However, the spread has come down recently to Sarnia at Belvieu plus 13. Sarnia/eastern Canada is starting to fight back to gain market share. If that trend continues, it should back up Gulf Coast inventory and allow for higher builds in inventory on the Gulf Coast.

The table below shows the price spread between hubs. The numbers represent the price of the first location in the pairing relative to the second location in the pairing. For example, in 2012-13, Belvieu has averaged 14.64 cents above Conway; Sarnia has averaged 7.751 cents above Belvieu; and Edmonton has averaged 13.025 cents below Conway.

We have certainly observed that over the last few weeks, as builds in Gulf Coast inventory have transitioned from below normal, to normal and then last week almost a million barrels higher than normal.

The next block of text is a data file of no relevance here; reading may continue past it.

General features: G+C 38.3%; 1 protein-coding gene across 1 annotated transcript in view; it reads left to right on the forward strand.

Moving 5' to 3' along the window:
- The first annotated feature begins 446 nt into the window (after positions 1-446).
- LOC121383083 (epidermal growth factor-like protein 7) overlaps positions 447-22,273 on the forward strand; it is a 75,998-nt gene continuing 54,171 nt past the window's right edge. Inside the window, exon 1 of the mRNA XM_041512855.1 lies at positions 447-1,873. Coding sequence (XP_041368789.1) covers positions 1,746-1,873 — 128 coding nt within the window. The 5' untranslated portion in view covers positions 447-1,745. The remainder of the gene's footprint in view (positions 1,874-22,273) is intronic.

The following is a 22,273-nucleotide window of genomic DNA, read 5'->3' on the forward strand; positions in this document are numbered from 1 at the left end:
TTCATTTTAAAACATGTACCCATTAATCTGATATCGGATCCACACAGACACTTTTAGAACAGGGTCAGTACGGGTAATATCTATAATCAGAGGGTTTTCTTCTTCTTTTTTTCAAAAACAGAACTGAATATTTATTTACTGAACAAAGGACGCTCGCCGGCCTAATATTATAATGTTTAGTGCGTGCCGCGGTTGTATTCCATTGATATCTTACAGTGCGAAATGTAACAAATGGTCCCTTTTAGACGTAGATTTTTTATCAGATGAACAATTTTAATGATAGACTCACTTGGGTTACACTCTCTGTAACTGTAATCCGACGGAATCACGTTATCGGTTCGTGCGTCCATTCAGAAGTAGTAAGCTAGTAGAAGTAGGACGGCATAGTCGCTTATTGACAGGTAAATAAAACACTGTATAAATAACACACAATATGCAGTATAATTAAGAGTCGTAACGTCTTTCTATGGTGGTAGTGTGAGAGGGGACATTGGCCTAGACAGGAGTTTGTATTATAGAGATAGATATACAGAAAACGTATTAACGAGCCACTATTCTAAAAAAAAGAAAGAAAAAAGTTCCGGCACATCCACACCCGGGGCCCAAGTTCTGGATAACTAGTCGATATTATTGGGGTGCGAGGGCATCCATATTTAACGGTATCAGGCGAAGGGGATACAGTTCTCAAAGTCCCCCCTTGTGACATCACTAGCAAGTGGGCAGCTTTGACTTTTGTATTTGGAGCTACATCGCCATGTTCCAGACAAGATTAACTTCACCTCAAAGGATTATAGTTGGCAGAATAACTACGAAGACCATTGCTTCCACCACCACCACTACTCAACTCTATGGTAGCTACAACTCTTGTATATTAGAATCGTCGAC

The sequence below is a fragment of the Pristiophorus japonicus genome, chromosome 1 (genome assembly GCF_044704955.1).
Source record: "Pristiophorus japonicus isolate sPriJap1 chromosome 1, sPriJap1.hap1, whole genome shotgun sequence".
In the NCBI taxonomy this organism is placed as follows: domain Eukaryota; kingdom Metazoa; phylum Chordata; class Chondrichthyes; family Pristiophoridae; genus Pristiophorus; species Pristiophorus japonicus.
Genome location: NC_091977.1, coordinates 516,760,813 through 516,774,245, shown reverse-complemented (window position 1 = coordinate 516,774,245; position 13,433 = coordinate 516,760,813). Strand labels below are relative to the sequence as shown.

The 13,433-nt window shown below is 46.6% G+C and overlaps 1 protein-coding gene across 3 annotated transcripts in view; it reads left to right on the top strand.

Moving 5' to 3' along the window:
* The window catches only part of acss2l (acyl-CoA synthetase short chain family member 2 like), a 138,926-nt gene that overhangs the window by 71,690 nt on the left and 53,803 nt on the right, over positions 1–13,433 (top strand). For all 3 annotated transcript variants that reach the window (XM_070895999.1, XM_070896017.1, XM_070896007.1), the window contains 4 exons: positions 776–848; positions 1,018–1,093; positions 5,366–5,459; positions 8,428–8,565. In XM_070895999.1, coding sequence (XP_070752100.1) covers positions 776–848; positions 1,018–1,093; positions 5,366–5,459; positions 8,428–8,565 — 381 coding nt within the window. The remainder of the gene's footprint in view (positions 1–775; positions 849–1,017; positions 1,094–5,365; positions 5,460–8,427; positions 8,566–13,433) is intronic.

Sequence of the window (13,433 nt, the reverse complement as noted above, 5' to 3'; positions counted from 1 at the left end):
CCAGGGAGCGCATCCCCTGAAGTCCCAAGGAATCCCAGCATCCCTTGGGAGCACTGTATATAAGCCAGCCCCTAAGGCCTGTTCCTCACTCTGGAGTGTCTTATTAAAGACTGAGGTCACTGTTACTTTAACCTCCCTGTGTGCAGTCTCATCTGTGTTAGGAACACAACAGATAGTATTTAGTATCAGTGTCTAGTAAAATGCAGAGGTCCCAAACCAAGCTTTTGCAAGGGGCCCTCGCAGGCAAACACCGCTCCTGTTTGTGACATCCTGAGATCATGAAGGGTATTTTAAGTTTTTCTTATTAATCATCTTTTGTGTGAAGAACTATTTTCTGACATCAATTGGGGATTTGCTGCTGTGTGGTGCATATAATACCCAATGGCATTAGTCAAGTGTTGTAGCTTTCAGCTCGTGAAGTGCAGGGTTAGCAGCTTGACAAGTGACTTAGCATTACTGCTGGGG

Edmonton has consistently benchmarked off Conway at somewhere around minus 13.5 cents. This allows western Canadian production to move into Midwest U.S. markets.

The spread there also collapsed with the drawdown in Canadian inventory, but now it is widened again. In fact, Edmonton is getting priced aggressively at Conway minus 15.875.

That is a likely cause of Midwest inventory to experience some above-average builds. And that, of course, was causing Conway’s discount to Belvieu to increase, as we showed in our Trader’s Corner last week.

But since that report, the spread has tightened. It has gone from Conway trading at Belvieu minus 6.5 cents to Belvieu minus 4.25 cents. The larger builds now occurring on the Gulf Coast aided the tighter spread. And as mentioned earlier, those builds are related to more aggressive pricing in Sarnia. On average this year, Conway has traded at Belvieu minus 5.172 cents.